The Austin Music Map

From 2012 to 2013, I was the lead producer of the Austin Music Map, created in collaboration with KUTX, Zeega, AIR, and Public School. The project is an interactive, audiovisual portrait of the city’s evolving music scene. Check out our website, which was nominated for a Webby Award.

Here’s a snapshot of all ten Localore projects, including the Austin Music Map. These projects unfolded across the country over the course of twelve months, and each one experimented with new methods of digital storytelling.

The project was covered in Current, NPR’s Tell Me More, the Columbia Journalism Review, The National Center for Media Engagement, the Austin Chronicle, and Tribeza.


We organized a daylong festival to celebrate the first year of the Austin Music Map’s development. 9 venues, 8 bands, 1 day.

Haley Howle, the AMM’s community outreach and events coordinator, did it again in 2014.

Annie Street

Austin musicians Lindsey Verrill and Dan Grissom moved into their tumbledown duplex on Annie Street in 2006, and because Lindsey played music and Dan painted, they decided to call themselves the Annie Street Arts Collective.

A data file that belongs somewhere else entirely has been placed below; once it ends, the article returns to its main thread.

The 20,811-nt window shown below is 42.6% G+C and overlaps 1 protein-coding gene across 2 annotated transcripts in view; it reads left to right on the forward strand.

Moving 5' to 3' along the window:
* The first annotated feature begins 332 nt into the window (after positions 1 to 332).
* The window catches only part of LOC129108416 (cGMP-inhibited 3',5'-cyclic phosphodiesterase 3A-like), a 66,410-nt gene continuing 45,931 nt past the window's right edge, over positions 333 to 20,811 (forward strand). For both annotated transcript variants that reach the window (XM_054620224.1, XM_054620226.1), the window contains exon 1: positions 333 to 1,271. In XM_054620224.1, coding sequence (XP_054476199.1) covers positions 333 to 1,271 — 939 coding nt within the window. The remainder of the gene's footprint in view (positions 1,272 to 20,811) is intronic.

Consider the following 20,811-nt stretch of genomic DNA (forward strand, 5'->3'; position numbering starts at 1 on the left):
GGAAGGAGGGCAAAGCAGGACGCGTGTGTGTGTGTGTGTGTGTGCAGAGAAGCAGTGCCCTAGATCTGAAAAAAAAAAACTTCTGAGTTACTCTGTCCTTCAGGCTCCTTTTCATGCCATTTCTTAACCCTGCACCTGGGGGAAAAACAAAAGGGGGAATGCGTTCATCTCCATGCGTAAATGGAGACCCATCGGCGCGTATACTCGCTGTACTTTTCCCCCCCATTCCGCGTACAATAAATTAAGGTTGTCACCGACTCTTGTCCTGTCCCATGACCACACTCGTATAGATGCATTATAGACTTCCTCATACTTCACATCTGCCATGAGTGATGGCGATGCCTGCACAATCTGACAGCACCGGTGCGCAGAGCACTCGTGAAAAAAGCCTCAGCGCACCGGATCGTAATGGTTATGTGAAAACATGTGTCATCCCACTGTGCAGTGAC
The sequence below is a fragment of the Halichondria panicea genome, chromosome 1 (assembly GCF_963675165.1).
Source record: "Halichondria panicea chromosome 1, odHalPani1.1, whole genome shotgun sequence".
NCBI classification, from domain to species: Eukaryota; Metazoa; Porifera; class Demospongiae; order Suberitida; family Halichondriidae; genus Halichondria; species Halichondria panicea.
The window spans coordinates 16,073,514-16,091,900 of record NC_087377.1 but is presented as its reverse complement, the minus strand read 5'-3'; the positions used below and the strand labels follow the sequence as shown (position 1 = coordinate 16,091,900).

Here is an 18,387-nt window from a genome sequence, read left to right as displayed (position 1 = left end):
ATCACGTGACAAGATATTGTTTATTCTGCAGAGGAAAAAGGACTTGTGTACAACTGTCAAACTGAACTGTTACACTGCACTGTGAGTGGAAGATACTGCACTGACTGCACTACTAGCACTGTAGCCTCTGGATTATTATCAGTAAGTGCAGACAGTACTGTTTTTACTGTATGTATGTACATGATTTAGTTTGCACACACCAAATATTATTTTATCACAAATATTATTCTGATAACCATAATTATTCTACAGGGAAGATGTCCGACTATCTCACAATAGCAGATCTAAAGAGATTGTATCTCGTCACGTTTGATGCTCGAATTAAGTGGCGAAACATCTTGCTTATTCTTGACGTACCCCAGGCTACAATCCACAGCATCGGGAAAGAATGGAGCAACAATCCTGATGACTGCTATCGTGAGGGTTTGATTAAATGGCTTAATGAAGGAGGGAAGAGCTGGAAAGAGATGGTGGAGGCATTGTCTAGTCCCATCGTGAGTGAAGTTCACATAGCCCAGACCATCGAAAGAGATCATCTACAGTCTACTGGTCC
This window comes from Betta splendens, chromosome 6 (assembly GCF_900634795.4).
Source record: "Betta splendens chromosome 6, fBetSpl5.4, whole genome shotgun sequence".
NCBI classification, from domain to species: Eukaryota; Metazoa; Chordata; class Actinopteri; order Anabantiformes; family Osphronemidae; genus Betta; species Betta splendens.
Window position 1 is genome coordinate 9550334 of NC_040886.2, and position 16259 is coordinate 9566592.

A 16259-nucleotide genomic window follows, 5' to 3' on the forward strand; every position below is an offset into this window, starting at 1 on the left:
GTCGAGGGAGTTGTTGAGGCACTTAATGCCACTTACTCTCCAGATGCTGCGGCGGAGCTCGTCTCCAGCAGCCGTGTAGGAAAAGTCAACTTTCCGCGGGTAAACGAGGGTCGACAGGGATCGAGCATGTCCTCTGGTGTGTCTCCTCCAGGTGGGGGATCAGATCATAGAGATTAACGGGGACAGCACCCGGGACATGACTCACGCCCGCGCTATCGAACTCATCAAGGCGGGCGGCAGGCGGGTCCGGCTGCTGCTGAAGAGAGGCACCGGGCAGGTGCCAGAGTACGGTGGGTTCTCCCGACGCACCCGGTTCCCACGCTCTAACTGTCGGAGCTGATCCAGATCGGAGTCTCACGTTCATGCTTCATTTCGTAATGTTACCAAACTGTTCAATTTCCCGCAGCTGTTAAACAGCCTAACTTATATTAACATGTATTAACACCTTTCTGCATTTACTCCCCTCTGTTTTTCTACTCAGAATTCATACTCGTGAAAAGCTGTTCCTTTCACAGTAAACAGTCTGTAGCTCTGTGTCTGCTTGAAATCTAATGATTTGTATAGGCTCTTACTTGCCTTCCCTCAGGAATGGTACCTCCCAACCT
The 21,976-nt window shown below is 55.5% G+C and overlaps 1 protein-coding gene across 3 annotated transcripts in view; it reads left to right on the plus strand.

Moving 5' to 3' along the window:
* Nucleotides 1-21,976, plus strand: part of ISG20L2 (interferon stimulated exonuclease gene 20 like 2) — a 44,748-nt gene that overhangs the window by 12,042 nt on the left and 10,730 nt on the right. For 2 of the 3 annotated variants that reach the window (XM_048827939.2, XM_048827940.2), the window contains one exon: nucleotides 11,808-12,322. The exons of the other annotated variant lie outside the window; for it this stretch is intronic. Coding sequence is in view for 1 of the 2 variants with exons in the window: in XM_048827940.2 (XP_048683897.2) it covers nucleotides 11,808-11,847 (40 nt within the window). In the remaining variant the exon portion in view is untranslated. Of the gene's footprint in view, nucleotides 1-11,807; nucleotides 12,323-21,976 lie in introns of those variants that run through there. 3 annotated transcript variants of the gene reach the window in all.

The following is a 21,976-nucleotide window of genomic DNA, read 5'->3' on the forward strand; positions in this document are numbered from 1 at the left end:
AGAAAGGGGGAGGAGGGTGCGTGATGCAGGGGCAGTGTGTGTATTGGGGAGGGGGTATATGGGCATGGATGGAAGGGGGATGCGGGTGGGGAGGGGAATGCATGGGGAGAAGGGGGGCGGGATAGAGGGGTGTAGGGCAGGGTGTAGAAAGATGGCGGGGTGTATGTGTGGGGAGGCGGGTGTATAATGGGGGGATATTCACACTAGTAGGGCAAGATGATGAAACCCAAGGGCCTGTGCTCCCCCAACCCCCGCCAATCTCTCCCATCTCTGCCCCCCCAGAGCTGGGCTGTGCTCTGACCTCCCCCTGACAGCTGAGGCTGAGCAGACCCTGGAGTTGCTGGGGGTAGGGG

Seven years later, the name fits. Their band—Some Say Leland—rehearses in their living room every Wednesday night, they host performances on a homemade stage in their backyard, and they’ve become known for the secret shows they put on in unusual outdoor locations around the city—in parks and abandoned buildings, sometimes underneath bridges. Most infamously, they invited audiences to crawl into a downtown sewer duct during SXSW a few years back. “The acoustics down there are amazing,” says Verrill.

I shot and produced these videos about the Annie Street Arts Collective for the Austin Music Map. The first gives you a glimpse at what their secret shows are like, the second introduces Dan and Lindsey and what they do.

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